What would appear on your list for creating a positive dental office environment?

June 18, 2016
Linda Meeuwenberg, RDH, describes how improving staff relations can improve a positive dental office environment.

By Linda Meeuwenberg, RDH, MA, MA, FADIA

Have you noticed how stressed people appear lately? Do you hear and see it in your patients? Are you listening to yourself? While recently running errands, I couldn't help but notice the stress and fatigue in several retail service workers. At a doctor's office located near mine, I watched a person dressed in scrubs dash outside to smoke a cigarette and talk loudly on the phone about how much she hated working for the doctor.

During my recent visit to the grocery store, I watched as a woman was relieved of her duties by a coworker because she had put in a 10-hour day preceded by being up all night with her sick child. She had a meltdown at the register. A clerk told me she used to have five people working in her department and now she is the only one. I watched as she answered the phone and tried to meet the needs of three customers impatiently waiting for her attention.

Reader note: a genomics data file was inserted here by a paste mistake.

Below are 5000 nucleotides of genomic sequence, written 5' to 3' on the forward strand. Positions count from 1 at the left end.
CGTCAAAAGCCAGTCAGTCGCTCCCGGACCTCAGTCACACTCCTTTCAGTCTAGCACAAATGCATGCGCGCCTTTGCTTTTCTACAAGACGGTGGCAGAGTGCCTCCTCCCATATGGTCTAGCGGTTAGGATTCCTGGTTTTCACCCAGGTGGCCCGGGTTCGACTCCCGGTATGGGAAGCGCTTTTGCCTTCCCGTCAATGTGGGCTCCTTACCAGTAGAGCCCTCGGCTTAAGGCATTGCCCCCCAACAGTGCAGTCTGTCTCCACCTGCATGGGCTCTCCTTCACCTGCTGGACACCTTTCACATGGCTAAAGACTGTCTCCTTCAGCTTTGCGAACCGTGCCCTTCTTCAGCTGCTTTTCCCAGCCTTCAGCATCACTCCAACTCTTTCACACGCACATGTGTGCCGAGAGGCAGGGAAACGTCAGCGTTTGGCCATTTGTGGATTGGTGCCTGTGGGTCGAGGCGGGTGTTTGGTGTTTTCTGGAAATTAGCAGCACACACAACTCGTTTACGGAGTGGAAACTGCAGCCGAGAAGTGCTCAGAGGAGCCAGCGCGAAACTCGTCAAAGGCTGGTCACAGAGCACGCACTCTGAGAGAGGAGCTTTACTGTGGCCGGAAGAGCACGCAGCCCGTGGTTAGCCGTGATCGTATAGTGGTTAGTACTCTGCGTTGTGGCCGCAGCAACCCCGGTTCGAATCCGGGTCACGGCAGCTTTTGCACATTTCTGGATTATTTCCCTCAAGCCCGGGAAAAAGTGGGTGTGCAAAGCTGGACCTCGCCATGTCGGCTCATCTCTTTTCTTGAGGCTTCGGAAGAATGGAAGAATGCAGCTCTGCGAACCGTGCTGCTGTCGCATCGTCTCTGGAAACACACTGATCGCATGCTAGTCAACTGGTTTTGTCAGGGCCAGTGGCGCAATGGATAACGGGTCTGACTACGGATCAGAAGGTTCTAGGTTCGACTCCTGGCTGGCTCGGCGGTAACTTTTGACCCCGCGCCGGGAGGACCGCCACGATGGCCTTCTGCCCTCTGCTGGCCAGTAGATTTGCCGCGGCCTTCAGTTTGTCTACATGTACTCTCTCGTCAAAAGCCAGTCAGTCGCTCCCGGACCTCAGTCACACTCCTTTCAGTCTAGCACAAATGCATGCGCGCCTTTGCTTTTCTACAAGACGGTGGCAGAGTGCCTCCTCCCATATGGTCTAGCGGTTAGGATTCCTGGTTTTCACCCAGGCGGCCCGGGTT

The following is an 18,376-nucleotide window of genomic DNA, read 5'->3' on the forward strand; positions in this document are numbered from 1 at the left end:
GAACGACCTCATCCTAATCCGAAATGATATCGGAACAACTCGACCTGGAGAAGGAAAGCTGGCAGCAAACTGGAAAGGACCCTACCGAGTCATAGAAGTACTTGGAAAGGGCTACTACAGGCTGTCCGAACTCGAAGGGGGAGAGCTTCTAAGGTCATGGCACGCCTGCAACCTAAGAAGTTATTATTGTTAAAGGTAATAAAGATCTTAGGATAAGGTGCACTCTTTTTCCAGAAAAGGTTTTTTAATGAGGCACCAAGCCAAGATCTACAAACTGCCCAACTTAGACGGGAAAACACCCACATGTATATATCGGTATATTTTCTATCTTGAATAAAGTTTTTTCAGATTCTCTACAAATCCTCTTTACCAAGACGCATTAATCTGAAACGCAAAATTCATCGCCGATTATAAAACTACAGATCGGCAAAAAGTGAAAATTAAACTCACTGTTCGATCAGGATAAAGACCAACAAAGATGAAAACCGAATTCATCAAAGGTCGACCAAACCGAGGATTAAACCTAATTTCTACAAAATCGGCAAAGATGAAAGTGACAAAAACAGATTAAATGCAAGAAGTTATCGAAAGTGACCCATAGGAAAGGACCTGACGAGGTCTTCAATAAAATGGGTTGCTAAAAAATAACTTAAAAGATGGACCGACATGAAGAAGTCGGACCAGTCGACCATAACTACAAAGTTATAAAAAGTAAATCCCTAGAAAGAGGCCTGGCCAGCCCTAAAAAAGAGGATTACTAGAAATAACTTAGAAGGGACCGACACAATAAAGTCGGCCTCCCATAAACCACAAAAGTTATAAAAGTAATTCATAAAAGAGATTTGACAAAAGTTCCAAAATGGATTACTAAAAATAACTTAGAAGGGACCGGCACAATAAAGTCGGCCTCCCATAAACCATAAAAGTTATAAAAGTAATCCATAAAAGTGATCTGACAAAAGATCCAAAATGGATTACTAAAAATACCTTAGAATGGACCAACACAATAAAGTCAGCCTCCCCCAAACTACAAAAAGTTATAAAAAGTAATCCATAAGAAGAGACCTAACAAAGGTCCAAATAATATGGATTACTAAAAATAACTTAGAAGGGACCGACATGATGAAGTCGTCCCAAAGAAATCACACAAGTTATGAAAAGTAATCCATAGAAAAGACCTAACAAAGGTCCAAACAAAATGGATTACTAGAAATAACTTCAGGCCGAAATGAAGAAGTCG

Many people have financial stressors-mortgages, student loans, child care, caring for aging parents and/or grandchildren, children moving back home after college, and employers making more demands and threatening more layoffs. Ever wonder how much your coworkers are dealing with and carrying with them as they arrive at the office?

We're human and we have various tolerance levels for stress. The next time you see someone having a difficult time at work or while you're out and about, imagine that they have several challenges in their life. What if they just buried a loved one, finalized a divorce, or received an eviction notice? Would you treat them differently?

A few years ago I found a book titled "How Full Is Your Bucket?" (Tom Rath and Donald O. Clifton). I included a few concepts from the book in my PowerPoint about "filling people's buckets with positive thoughts," which should lead to improved outcomes with patients and team members. Two years ago an organization asked me if I could offer a workshop on this book for their "Women on Their Way" program, a group within the organization seeking greater fulfillment and advancement.